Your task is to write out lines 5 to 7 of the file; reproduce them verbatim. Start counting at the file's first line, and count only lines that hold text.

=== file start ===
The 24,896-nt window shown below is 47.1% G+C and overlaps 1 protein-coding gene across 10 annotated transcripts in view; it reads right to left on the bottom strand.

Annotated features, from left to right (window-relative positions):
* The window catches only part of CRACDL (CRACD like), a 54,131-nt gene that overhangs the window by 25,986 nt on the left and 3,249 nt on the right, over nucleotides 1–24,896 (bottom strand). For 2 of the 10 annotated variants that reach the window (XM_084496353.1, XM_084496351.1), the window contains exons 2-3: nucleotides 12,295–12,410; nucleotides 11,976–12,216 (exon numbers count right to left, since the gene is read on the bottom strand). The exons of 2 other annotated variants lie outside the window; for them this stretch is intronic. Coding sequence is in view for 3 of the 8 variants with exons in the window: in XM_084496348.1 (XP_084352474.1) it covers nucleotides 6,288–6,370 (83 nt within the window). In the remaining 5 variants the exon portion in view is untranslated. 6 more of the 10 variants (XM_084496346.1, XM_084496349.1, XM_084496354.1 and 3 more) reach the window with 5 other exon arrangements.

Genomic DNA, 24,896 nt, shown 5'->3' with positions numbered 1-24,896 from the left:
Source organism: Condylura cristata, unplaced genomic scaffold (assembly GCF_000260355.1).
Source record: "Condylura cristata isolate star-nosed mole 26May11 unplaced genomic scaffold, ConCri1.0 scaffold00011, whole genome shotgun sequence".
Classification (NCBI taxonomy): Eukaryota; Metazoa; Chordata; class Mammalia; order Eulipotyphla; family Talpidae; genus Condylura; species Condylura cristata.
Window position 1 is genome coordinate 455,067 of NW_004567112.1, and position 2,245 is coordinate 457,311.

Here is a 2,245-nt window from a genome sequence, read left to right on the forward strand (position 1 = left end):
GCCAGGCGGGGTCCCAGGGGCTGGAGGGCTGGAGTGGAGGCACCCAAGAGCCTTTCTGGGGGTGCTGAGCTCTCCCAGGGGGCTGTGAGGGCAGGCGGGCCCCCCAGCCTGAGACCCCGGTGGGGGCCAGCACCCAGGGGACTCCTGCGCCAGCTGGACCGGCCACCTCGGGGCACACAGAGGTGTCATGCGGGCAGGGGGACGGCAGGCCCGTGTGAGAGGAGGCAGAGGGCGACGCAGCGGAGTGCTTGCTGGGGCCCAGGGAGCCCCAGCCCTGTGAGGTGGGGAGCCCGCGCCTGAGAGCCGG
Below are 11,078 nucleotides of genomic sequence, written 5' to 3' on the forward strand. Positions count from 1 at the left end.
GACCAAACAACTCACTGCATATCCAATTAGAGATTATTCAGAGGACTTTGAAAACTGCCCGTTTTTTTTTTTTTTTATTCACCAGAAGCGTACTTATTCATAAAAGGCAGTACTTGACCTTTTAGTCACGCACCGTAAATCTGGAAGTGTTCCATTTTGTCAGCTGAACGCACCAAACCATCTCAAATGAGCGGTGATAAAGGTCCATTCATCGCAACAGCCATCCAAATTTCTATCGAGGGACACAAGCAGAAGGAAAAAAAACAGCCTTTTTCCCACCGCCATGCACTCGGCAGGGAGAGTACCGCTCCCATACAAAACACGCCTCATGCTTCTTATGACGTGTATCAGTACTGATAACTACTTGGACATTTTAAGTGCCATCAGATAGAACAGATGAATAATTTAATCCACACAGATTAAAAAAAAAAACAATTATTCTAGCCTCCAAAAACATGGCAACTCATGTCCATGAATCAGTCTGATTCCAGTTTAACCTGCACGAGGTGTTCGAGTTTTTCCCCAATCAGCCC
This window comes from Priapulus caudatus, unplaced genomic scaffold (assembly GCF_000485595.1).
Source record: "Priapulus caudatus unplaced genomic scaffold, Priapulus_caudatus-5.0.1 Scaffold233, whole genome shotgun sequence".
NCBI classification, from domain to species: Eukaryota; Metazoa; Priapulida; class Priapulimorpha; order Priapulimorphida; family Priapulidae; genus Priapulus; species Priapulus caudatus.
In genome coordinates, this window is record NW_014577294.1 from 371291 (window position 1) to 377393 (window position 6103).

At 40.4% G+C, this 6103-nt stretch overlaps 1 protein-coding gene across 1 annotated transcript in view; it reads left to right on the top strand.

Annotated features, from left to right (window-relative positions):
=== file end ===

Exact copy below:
Source organism: Condylura cristata, unplaced genomic scaffold (assembly GCF_000260355.1).
Source record: "Condylura cristata isolate star-nosed mole 26May11 unplaced genomic scaffold, ConCri1.0 scaffold00011, whole genome shotgun sequence".
Classification (NCBI taxonomy): Eukaryota; Metazoa; Chordata; class Mammalia; order Eulipotyphla; family Talpidae; genus Condylura; species Condylura cristata.